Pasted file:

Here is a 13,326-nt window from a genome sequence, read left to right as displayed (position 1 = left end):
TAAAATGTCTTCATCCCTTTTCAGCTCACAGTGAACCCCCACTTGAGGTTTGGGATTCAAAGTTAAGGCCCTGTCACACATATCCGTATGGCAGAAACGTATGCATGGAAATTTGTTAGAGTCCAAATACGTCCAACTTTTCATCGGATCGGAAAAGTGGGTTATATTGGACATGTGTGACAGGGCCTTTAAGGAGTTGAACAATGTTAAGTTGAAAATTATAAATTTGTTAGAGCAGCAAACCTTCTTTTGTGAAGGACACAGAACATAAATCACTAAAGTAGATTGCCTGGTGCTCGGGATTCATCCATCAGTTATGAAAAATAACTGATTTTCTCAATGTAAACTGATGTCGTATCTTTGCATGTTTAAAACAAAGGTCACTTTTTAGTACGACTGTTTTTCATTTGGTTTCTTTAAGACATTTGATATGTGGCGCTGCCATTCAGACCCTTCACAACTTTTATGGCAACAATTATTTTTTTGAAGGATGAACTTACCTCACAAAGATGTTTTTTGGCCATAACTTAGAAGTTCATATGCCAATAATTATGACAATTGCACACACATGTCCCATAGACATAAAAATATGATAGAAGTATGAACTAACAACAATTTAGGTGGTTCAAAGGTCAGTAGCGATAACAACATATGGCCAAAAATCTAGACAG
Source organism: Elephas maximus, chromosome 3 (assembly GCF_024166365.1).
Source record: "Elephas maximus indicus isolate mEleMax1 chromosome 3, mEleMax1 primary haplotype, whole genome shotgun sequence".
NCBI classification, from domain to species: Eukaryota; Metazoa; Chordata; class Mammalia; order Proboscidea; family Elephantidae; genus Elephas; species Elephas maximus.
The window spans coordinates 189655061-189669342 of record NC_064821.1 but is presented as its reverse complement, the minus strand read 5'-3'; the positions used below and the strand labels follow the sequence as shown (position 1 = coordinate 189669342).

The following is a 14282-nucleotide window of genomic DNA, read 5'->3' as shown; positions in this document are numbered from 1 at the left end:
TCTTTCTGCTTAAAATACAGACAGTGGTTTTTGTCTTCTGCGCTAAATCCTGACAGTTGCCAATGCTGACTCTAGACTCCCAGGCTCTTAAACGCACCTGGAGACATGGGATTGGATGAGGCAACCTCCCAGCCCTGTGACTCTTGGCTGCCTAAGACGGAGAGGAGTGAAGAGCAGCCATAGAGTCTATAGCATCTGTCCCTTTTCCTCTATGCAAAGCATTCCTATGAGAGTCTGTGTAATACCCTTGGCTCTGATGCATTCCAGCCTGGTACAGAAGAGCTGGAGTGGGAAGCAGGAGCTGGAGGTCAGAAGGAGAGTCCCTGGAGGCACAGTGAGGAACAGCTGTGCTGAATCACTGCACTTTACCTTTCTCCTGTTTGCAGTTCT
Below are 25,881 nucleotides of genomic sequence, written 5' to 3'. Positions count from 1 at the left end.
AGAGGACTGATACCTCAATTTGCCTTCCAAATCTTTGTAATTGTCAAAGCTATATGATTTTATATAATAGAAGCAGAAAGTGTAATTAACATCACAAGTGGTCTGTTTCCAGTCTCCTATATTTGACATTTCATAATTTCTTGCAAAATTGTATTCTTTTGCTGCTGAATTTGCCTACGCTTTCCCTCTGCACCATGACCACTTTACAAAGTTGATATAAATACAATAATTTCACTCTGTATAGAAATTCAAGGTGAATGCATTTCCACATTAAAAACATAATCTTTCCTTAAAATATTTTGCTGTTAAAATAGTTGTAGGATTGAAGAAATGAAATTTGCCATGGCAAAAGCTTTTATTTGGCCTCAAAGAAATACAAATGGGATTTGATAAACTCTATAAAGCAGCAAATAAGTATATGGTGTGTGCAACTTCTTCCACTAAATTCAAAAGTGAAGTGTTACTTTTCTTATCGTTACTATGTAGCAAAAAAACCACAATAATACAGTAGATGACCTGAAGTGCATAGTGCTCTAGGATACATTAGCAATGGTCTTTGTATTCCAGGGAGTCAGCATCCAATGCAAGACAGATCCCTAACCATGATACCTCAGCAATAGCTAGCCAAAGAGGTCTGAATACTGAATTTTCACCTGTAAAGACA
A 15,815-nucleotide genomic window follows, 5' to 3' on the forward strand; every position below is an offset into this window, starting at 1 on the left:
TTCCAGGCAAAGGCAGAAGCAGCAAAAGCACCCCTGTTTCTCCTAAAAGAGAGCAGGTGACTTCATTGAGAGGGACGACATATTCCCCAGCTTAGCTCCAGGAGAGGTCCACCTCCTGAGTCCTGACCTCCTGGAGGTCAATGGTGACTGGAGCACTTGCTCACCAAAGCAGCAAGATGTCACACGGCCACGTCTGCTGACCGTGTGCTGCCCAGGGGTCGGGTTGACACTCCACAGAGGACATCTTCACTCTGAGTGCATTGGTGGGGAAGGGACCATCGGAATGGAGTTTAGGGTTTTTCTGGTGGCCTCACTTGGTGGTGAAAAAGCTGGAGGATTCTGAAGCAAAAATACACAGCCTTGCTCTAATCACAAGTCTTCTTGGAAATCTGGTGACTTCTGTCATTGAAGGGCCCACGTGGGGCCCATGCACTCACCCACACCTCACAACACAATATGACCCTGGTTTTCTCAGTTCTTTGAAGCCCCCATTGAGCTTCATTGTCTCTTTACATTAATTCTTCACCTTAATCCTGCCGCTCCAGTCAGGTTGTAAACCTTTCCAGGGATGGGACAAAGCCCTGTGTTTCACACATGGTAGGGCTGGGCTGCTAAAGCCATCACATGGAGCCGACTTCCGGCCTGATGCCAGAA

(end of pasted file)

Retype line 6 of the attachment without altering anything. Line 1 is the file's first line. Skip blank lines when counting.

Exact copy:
The window spans coordinates 189655061-189669342 of record NC_064821.1 but is presented as its reverse complement, the minus strand read 5'-3'; the positions used below and the strand labels follow the sequence as shown (position 1 = coordinate 189669342).